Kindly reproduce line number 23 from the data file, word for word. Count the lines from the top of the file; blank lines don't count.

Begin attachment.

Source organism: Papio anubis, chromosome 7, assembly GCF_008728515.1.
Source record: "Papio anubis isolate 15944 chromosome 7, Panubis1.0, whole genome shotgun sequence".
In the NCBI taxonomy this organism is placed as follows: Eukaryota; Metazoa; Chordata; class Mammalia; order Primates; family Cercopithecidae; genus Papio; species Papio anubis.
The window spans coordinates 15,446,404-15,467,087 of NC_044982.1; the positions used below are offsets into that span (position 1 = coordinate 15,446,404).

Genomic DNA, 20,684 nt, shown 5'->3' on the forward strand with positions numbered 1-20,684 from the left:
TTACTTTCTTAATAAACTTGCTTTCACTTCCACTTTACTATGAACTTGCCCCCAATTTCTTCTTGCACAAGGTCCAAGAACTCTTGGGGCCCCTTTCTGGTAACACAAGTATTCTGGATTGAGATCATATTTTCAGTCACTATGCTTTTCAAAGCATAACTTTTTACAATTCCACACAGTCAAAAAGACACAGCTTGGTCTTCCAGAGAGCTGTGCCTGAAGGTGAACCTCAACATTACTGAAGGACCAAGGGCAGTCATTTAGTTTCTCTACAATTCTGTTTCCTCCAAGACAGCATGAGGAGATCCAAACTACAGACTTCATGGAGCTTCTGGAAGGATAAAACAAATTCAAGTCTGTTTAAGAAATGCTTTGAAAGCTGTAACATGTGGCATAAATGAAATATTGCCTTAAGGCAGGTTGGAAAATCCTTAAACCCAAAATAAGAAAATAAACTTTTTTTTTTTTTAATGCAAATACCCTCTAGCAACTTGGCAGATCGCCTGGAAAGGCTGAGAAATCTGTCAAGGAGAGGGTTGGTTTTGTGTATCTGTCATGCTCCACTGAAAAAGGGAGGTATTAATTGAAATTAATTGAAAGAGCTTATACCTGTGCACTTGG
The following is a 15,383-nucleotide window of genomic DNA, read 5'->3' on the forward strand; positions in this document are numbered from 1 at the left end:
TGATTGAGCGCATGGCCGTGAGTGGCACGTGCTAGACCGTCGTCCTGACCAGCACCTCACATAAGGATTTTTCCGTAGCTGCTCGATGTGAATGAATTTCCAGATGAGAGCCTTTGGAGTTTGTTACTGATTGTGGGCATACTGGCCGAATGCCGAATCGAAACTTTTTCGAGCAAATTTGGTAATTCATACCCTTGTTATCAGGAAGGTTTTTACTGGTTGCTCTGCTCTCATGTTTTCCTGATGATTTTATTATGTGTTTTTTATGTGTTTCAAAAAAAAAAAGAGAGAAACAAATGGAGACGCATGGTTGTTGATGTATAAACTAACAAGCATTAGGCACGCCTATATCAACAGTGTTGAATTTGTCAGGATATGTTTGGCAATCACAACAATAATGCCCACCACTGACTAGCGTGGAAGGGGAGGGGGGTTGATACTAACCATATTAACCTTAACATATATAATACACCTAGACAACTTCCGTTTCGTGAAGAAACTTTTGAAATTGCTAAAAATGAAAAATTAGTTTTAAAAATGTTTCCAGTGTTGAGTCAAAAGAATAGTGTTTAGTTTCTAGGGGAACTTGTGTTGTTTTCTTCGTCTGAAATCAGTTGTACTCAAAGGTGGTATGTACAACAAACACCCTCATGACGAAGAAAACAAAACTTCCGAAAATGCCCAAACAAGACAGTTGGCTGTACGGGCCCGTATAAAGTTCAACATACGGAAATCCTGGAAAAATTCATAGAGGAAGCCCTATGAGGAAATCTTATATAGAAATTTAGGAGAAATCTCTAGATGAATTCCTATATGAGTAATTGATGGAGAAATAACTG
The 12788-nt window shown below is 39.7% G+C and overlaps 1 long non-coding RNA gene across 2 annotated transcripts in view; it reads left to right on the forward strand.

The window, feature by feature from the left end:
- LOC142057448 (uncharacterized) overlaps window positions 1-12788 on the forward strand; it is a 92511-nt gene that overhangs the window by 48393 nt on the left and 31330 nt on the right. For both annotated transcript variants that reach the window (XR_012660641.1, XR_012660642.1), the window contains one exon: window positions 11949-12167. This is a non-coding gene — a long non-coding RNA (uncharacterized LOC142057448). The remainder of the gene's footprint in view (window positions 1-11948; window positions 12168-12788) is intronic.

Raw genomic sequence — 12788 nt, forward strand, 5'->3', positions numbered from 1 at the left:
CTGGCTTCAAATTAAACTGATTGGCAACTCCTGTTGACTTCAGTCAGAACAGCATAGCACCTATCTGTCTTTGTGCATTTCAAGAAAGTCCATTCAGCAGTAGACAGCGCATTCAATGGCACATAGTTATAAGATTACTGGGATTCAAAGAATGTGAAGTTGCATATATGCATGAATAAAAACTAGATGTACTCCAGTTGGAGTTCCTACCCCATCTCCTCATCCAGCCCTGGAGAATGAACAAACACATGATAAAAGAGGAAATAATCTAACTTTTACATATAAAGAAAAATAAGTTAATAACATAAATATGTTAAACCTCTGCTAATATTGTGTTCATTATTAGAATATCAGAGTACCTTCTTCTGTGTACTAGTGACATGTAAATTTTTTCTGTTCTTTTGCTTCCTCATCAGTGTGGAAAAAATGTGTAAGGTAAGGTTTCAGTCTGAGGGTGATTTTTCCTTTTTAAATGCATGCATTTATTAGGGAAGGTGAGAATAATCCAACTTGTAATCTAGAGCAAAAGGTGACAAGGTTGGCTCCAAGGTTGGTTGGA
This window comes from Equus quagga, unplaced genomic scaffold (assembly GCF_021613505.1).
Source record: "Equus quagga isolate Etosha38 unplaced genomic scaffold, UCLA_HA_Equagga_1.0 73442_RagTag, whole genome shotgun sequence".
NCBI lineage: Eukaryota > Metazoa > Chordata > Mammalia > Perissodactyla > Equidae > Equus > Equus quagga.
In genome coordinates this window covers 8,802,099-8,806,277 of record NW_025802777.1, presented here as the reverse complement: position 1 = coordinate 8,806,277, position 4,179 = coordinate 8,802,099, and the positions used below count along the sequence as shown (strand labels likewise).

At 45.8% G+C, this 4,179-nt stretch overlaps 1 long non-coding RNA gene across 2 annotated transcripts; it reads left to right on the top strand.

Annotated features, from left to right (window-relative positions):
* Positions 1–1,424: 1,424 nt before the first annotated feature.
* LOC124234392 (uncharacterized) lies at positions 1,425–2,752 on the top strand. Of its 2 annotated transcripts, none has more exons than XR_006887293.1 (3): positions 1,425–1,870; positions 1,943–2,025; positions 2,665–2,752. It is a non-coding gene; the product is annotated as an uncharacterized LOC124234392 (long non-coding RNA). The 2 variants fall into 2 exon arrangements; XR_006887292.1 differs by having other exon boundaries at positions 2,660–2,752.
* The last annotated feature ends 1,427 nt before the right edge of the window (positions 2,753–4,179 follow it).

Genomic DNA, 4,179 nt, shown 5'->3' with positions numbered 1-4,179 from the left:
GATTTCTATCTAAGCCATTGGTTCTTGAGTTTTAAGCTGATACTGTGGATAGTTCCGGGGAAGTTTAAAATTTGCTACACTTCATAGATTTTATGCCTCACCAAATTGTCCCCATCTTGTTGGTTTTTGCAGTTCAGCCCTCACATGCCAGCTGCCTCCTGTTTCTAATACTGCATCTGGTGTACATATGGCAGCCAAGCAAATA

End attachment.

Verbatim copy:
Genomic DNA, 4,179 nt, shown 5'->3' with positions numbered 1-4,179 from the left: